Yeah, I stole your picture right off your site
In the beginning there were Dix Caskivals, a summer and a winter one. They were the best beer festivals I’d ever been to in Canada. Then Dix closed down, which was very sad. Luckily, Central City started their own cask festivals to fill the void. They started last summer, had a winter one, and now they are having another summer one (I expect, nay demand, this trend continue). By all accounts, the previous two Central City cask festivals were very well done. Sadly, I could not attend because I was living on another continent.
Central City just announced their third cask festival (second summer one) and you’d better believe I’m going to be there. It’s this June 30th from 11AM (so early) to 6PM at Central City in Surrey (right beside the skytrain for those Vancouverites who fear the savagery of the Fraser Valley). Your $30 admission gets you in, gets you a sweet tasting glass, and gets you three tastes. Additional tastes cost $1, impeccably reasonable compared to the larcenous $2.50 they were charging at VCBW. There should be 30+ casks full of interesting, mainly one off, beers created be our local brewers. That’s what makes these cask festivals so great, the beer is almost exclusively very interesting and of very high quality. I can’t wait for this; I’m going to drink one of each. Maybe I’ll even remember to take pictures this time.
Tickets sell out fast, so best be quick about calling Central City.
Brewing is an art. Real beer is unique, creative and well thought out. This does not mean that good beer must be complex and highly sophisticated, but it does mean that mass market appeal should not be the number one driver behind creating a new beer. Making money is not a bad thing, we all need to put food – and beer – on the table. But a balance needs to be found between creating a successful commercial beer and a beer that is unique and tasty.
Beer festivals and other beer related events, such as the recent Caskival at DIX, are great venues for brewers to dream big and showcase more experimental beer. Attendees at these types of events expect to find creative beers. Boring beers tend to get overlooked at cask beer festivals. Sure, some of the more creative beers may ultimately fail, but failure is all part of success.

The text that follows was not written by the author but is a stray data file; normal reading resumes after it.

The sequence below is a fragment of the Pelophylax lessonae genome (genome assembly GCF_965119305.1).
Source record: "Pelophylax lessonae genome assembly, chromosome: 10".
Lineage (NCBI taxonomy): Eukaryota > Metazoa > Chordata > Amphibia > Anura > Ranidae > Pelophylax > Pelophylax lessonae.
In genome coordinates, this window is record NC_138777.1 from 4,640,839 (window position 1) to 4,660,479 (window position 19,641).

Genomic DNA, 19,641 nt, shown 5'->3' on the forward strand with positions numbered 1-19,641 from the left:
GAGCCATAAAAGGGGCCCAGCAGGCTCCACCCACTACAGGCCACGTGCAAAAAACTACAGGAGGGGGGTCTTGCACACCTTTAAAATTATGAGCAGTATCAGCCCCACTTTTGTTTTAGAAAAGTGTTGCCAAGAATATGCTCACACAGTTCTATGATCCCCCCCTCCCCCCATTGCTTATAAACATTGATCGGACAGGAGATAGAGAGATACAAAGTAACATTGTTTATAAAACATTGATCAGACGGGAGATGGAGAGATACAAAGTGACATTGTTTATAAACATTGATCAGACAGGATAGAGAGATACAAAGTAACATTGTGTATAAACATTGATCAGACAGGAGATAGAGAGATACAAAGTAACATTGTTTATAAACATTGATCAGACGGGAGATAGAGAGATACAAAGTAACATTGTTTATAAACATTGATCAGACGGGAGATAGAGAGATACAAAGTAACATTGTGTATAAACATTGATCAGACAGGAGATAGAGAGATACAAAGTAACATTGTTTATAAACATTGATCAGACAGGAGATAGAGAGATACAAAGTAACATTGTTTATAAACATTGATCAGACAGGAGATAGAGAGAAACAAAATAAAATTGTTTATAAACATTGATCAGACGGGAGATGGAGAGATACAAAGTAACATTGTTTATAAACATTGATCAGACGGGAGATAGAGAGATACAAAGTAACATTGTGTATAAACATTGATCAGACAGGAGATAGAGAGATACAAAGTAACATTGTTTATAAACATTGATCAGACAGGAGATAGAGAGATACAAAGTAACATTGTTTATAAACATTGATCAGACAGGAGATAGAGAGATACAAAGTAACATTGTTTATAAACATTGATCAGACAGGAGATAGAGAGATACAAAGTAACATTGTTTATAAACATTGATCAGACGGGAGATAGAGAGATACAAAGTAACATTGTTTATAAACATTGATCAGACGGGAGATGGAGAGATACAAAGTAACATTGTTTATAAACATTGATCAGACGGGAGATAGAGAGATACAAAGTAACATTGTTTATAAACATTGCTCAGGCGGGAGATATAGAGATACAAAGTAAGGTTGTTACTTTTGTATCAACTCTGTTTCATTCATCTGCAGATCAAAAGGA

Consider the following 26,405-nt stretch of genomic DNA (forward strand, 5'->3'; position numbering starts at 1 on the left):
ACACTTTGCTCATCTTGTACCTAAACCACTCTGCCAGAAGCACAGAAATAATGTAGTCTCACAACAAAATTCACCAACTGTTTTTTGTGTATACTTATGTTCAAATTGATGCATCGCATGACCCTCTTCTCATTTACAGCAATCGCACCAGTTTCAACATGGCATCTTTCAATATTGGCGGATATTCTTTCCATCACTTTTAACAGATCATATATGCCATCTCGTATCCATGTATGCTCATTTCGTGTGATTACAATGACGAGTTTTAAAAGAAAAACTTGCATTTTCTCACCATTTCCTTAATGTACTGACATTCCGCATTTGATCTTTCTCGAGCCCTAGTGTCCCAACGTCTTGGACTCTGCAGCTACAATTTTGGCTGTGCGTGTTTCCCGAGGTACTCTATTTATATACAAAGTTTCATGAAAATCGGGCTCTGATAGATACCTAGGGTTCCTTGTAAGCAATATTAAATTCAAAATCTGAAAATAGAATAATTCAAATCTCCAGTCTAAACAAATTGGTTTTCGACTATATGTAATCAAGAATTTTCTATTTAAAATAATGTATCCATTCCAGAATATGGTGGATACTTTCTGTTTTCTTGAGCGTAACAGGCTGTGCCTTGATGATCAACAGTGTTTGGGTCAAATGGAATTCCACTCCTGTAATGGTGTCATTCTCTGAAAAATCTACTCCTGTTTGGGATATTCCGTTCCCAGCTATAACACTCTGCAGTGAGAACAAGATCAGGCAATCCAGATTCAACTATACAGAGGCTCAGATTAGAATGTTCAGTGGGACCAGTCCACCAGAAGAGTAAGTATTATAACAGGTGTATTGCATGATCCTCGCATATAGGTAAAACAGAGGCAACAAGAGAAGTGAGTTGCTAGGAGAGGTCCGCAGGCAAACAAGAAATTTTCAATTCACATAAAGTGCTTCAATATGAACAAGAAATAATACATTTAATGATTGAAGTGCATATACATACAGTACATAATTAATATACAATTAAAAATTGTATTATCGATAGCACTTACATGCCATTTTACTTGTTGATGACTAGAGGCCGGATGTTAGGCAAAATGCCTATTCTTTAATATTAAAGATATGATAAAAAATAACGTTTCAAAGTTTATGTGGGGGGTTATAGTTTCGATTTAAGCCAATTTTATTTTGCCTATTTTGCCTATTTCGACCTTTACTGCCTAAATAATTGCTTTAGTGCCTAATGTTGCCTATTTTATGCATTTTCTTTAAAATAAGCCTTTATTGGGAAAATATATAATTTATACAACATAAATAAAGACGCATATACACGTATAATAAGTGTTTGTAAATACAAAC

The beer industry is divided into two polar segments – craft beer and macro beer; the medium sized regional brewer is now almost completely extinct. Most macro brewers, such a AB-Inbev, focus on reaching as large an audience as possible. Creativity must be a foreign concept in these large breweries; here commercial success is far more important than creating a beverage with integrity. On the other hand, craft breweries have a more balanced approach – creativity and commerce seem to have reached a happy medium.
It saddens me to see craft brewers sacrificing creativity for financial reward. I don’t want to beat a dead horse, but craft brewers need to jump off the lime lager band wagon. Just stop, no more – Please! We all expect this sort of thing from Miller and Budwesier, but craft breweries, never. There is nothing creative about emulation and imitation.
I’ll state my point again; real beer is an art. Art is creative, and emulation is not creative. It is really that simple.
I received an email from Russell Brewing today announcing their new Cactus Lime Lager, to be sold at Cactus Club restaurants. This news depressed me. Does the market really need more lime flavored beers? I hope the Cactus Lime Lager is better than their Russell’s Lemon Ale, which I have previously tried and, similar to Bud Light Lime, found it to taste like bad Sprite. I thought I might enjoy the taste of “real lime flavor” in beer because I enjoy the occasional fruit wedge dropped into certain brews, but I really, really don’t. Those of you that do like lime flavored beers, what is it about them that you enjoy? Some say it is easy to drink, but so too are many other lagers (also water). I just don’t get it.
I really thought that Russell was going in the right direction with their recent IP’eh release, which I found to be a very tasty beer. I hoped they might introduce more well brewed limited edition beers (like the Blueberry Wheat they had at the Dix Caskival) to the market, but am instead disappointed to find them jumping on the lime flavor band wagon led by Bud Light Lime. It must make good business sense to be brewing this kind of beer, because they aren’t the only ones. In addition to BLL, Michelob brews a lime flavored beer, as does respected Canadian craft brewer Big Rock. I can only hope that other brewers don’t follow suit.